When it comes to placing ads in video and audio podcasts, how dynamic does the serving need to be? And do marketers care about the exact number of impressions they bought, or is “number of downloads” an adequate metric? A recent move by podcast ad management firm Podbridge suggests the answers to those questions may be “not very” and “downloads will do.”
Through a new partnership with Limelight Networks and an ad distribution relationship with MSNBC, Podbridge has reduced its dependence on a dynamic ad insertion and measurement method it pioneered. In doing so, the company may be signaling a belief that marketers don’t require the ad management standards from downloadable media that they do from other interactive channels.
Podbridge distinguished itself early on in the area of ad management for downloadable media by going beyond measuring only the download rate for podcasts. It also offered, via a plug-in, knowledge of exactly which podcasts and ads had been heard and which had languished in a user’s iTunes library. Perhaps most importantly, Podbridge also supported dynamic insertion, so if someone hits play on a podcast three weeks or three months after downloading it, the ads remain current.
Now, Podbridge is partnering with Limelight to access its content delivery infrastructure and serve online ad campaigns without requiring a server-side installation from publishers or a client-side one from end users. For publishers who choose to go this route, the Podbridge plug-in will not be used, with the result that ads will be neither measurable by impression nor served on the fly.
“Advertisers are willing to pay just for downloads,” said Podbridge CEO Murgesh Navar. “For certain types of content, measurement of downloads equals measurement of views.”
For instance, when a consumer doesn’t watch a podcast they’ve subscribed to, iTunes eventually stops downloading new episodes. “Downloads becomes a close proxy to views,” Navar said. “We do not need the ability to change the advertisement because the content expires as well.”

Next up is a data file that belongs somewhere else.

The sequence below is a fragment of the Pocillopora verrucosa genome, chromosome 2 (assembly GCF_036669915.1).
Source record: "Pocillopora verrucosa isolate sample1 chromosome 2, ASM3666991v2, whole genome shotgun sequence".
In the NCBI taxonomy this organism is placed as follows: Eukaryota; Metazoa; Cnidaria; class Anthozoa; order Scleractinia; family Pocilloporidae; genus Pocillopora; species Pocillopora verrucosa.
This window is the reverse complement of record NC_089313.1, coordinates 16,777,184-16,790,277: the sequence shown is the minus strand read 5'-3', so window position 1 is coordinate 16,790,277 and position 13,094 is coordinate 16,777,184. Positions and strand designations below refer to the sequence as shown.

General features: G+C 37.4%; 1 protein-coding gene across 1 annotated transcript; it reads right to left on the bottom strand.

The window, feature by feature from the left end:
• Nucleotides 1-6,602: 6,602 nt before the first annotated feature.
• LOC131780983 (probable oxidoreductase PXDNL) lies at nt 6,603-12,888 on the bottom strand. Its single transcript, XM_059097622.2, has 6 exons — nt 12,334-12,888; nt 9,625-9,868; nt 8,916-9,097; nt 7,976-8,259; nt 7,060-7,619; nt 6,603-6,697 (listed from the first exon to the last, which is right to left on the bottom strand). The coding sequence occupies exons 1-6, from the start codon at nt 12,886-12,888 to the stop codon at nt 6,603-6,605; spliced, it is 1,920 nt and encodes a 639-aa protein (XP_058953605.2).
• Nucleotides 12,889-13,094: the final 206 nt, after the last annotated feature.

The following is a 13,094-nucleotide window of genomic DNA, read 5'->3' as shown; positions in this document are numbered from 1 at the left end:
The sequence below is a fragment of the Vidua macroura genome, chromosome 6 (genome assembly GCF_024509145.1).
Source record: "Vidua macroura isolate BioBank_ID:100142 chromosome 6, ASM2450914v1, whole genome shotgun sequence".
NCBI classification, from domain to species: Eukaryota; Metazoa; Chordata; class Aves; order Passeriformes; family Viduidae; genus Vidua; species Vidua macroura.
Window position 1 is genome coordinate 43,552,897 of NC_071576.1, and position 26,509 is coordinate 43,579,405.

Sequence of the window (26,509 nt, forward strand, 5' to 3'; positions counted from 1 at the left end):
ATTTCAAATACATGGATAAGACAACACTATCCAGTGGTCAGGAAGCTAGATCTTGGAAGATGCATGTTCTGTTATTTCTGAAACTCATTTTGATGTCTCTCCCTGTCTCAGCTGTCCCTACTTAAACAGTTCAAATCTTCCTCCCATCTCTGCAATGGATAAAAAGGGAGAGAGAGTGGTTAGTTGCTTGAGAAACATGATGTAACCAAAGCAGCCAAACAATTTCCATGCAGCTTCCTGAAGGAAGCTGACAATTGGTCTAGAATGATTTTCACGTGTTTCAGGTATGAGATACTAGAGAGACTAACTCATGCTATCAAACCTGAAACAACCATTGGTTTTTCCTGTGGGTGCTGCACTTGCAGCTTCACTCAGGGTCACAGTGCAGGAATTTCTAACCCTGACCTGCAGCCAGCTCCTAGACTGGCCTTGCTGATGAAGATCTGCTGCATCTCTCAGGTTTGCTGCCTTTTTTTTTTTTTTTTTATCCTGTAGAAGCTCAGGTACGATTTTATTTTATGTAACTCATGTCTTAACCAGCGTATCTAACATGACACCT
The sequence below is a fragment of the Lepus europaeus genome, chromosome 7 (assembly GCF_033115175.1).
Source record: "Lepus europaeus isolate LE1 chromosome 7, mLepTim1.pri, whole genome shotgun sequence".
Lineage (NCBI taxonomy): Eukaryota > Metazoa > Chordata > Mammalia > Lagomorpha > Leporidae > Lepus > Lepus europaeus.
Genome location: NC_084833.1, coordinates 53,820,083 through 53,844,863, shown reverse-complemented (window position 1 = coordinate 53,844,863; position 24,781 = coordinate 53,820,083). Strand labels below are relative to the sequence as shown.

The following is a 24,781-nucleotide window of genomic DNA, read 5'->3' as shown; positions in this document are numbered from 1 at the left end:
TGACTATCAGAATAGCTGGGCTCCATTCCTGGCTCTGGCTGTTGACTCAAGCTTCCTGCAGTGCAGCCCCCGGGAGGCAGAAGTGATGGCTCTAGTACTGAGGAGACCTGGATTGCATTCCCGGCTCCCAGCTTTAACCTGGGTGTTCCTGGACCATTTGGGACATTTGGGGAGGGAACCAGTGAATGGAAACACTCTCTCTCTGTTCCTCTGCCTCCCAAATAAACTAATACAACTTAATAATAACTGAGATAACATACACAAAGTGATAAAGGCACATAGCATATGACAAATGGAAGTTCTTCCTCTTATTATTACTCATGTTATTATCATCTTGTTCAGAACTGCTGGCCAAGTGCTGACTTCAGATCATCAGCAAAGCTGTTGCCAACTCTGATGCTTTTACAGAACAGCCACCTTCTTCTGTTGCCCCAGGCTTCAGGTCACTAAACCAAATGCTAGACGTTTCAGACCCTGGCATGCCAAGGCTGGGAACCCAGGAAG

Additionally, he noted it may be superfluous to offer dynamic ad insertion for news programming such as that offered by MSNBC, since “there’s hardly any chance someone’s going to watch it three months or six months from now.” MSNBC offers video and audio downloads of shows like “NBC Nightly News with Brian Williams,” “Meet the Press,” and “Countdown with Keith Olbermann.”
Indeed, NPR and other current events driven podcasters have had success selling sponsorships and ads based on download metrics and hard-coded corporate underwriting announcements.
Podbridge still plans to offer publishers and advertisers a sample-based measurement of actual ad views by tracking subscribers who have already installed its plug-in. It will also continue to provide its plug-in and server-side solution for publishers that want it.
“Podcasting started out being a long-tail behavior,” said Navar. “What you’re beginning to see here is that this medium is now being embraced by brand name publishers. It’s something marketers are extremely comfortable with.”
MSNBC will sell its own ads for insertion using Podbridge’s system. Podbridge also offers a podcast ad network with partners such as BBC and Clear Channel radio.
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